Jules (Émile Frédéric) Massenet (May 12, 1842 – August 13, 1912) was a French composer. He is best known for his operas, which were very popular in the late nineteenth and early twentieth century. Massenet was very able to use the orchestra and vocalists to reveal a plot and the personalities of characters on stage to the delight of the audience. The music that he created made the plot and characters more believable and he thus could impart a bit of his wisdom in the cultivation of character and moral growth through music education. Massenet's works later fell into oblivion for the most part, but have undergone periodic revivals since the 1980s. Certainly Manon and Werther have held the scene uninterruptedly for well over a century.
Massenet was born in Montaud, then an outlying hamlet and now a part of the city of Saint-Étienne, in the French département of the Loire. When he was eleven his family moved to Paris so that he could study at the Conservatoire there. In 1862, he won a Grand Prix de Rome and spent three years in Rome. His first opera was a one-act production at the at Opéra-Comique in 1867, but it was his dramatic oratorio, Marie-Magdeleine, that won him the praise of the likes of Tchaikovsky and Gounod.
Massenet took a break from his composing to serve as a soldier in the Franco-Prussian War, but returned to his art following the end of the conflict in 1871. From 1878, he was professor of composition at the Paris Conservatory where his pupils included Gustave Charpentier, Reynaldo Hahn, and Charles Koechlin. His greatest successes were Manon in 1884, Werther in 1892, and Thaïs in 1894. A notable later opera was Don Quichotte, produced in Monte Carlo 1910, with the legendary Russian bass Feodor Chaliapin in the title-role.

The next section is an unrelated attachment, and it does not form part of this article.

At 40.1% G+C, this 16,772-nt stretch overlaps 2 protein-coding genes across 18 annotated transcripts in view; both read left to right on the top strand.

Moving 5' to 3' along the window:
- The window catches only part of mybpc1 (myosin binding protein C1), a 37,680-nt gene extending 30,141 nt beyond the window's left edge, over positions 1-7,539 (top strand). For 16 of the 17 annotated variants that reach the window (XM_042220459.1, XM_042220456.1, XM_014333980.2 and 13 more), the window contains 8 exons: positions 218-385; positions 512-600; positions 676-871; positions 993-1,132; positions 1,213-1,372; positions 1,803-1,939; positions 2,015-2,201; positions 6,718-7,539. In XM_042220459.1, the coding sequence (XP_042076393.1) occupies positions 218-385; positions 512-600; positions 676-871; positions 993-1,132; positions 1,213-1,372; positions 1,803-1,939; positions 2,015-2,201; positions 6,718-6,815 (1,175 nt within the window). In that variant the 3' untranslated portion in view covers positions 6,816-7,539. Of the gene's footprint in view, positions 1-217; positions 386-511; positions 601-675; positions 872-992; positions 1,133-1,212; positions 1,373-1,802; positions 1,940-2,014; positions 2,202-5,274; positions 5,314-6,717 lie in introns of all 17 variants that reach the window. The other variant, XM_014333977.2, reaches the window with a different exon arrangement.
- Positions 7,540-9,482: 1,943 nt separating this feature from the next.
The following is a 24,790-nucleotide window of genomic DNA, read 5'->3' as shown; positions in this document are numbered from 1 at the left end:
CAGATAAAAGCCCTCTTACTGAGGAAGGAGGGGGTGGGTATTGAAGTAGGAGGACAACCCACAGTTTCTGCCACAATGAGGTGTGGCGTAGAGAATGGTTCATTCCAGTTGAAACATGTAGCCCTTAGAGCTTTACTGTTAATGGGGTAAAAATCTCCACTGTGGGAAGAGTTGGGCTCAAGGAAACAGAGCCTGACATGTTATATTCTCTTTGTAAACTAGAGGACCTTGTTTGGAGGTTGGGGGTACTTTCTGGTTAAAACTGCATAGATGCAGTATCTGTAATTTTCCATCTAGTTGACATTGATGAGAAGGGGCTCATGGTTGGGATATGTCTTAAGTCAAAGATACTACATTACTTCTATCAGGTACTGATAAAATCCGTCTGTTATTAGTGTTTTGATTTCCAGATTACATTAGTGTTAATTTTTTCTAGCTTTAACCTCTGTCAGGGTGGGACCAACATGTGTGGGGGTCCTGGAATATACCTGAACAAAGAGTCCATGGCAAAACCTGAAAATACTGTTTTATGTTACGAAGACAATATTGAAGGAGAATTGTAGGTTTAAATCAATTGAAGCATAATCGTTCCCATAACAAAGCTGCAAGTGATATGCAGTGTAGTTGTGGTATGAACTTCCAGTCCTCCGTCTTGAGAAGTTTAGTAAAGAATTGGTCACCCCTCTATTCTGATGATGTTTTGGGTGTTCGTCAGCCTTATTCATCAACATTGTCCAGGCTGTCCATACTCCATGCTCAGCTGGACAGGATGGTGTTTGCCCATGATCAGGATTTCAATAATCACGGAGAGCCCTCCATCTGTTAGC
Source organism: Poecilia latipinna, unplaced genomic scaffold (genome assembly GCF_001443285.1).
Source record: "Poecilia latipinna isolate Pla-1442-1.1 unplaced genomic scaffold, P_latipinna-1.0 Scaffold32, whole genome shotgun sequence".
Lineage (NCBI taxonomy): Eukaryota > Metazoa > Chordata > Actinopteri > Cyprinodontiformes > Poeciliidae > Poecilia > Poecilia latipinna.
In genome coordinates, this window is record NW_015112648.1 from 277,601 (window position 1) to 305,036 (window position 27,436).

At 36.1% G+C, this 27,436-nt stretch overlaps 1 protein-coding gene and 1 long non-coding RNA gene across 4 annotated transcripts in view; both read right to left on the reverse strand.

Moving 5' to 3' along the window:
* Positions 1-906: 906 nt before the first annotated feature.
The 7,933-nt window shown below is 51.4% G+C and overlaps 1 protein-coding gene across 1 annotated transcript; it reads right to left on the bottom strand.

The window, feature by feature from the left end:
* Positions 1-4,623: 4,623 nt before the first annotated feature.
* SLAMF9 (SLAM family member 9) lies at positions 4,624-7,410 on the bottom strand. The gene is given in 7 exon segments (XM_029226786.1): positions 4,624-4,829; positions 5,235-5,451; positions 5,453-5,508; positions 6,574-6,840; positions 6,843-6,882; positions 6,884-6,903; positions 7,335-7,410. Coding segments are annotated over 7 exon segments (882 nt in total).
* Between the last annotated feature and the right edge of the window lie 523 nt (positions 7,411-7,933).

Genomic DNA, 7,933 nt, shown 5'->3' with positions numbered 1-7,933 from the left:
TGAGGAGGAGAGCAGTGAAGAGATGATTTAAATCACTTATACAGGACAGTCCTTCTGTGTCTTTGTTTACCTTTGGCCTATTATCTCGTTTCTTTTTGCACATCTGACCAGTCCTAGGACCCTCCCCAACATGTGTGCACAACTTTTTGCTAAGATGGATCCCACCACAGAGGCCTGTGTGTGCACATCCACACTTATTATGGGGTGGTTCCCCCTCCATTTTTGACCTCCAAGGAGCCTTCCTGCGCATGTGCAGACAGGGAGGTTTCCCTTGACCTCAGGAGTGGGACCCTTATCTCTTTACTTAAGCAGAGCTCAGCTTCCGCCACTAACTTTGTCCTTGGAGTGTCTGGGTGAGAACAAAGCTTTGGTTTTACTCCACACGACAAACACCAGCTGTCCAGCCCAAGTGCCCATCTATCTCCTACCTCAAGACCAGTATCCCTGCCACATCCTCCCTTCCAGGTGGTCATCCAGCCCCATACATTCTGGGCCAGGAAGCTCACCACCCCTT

Massenet used Wagner's leitmotiv technique but gave it a Gallic lightness, a style considered by some, perhaps, to be a bit saccharine. The dry and stern Vincent d'Indy, for instance, accused him of purveying "un érotisme discret et quasi-réligieux"; while the ferocious polemicist Léon Daudet cordially loathed Massenet's manner, likening it to "the inflamed sensuality of the lyrebird or the peacock spreading his tail." In his lifetime, however, Massenet was one of the most popular and successful composers in the world, and the best of his music contains a vitality and charm that has lasted to this day. He was a consummate melodist and man-of-the-theatre and, for better or worse, a completely individual creative artist. None of his music could ever be confused for anyone else's.
In addition to his operas, he also composed concert suites, ballet music, oratorios, and cantatas and about two hundred songs. Some of his non-vocal output has achieved widespread popularity, and is commonly performed: for example the Méditation réligieuse from Thaïs, which is a violin solo with orchestra, as well as the Aragonaise, from his opera Le Cid and Élégie for solo piano. The latter two pieces are commonly played by piano students.
Jules Massenet is most famous for his operas, Manon and Werther, and the solo violin, Méditation, from Thaïs. His ability to create music which portrays the intimacy of human relationships and the emotions and conflicts that arise from them became his greatest achievement. He enjoyed wide popularity, which led to great wealth and acclaim from his public. Jules Massenet was unique in his concern for the well-being of others, especially in the scoring of his musical compositions, and with that concern, brought out the very best from the performers a well as the listeners.
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